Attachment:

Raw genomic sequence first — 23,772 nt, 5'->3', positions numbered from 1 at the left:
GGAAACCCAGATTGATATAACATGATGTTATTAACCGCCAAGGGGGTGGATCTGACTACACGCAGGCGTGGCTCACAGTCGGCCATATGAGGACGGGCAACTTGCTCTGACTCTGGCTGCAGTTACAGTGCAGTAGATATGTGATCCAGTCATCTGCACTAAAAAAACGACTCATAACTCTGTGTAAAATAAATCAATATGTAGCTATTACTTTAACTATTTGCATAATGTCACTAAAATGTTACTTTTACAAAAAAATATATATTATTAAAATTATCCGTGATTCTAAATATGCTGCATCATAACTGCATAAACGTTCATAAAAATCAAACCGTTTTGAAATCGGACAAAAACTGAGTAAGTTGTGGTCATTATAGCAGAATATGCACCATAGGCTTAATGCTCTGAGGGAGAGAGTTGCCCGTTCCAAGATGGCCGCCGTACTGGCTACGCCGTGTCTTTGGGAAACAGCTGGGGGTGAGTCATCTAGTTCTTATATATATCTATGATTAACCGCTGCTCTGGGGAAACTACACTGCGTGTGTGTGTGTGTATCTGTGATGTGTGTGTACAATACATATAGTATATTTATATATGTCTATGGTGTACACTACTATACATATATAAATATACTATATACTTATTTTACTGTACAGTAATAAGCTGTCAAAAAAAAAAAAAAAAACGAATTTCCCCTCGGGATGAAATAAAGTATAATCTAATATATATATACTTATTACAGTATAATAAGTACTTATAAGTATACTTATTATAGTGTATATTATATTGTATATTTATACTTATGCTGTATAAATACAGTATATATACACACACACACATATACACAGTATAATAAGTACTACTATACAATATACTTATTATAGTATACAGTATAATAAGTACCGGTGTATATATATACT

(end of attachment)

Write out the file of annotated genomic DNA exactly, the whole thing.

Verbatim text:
Raw genomic sequence first — 23,772 nt, 5'->3', positions numbered from 1 at the left:
GGAAACCCAGATTGATATAACATGATGTTATTAACCGCCAAGGGGGTGGATCTGACTACACGCAGGCGTGGCTCACAGTCGGCCATATGAGGACGGGCAACTTGCTCTGACTCTGGCTGCAGTTACAGTGCAGTAGATATGTGATCCAGTCATCTGCACTAAAAAAACGACTCATAACTCTGTGTAAAATAAATCAATATGTAGCTATTACTTTAACTATTTGCATAATGTCACTAAAATGTTACTTTTACAAAAAAATATATATTATTAAAATTATCCGTGATTCTAAATATGCTGCATCATAACTGCATAAACGTTCATAAAAATCAAACCGTTTTGAAATCGGACAAAAACTGAGTAAGTTGTGGTCATTATAGCAGAATATGCACCATAGGCTTAATGCTCTGAGGGAGAGAGTTGCCCGTTCCAAGATGGCCGCCGTACTGGCTACGCCGTGTCTTTGGGAAACAGCTGGGGGTGAGTCATCTAGTTCTTATATATATCTATGATTAACCGCTGCTCTGGGGAAACTACACTGCGTGTGTGTGTGTGTATCTGTGATGTGTGTGTACAATACATATAGTATATTTATATATGTCTATGGTGTACACTACTATACATATATAAATATACTATATACTTATTTTACTGTACAGTAATAAGCTGTCAAAAAAAAAAAAAAAAACGAATTTCCCCTCGGGATGAAATAAAGTATAATCTAATATATATATACTTATTACAGTATAATAAGTACTTATAAGTATACTTATTATAGTGTATATTATATTGTATATTTATACTTATGCTGTATAAATACAGTATATATACACACACACACATATACACAGTATAATAAGTACTACTATACAATATACTTATTATAGTATACAGTATAATAAGTACCGGTGTATATATATACT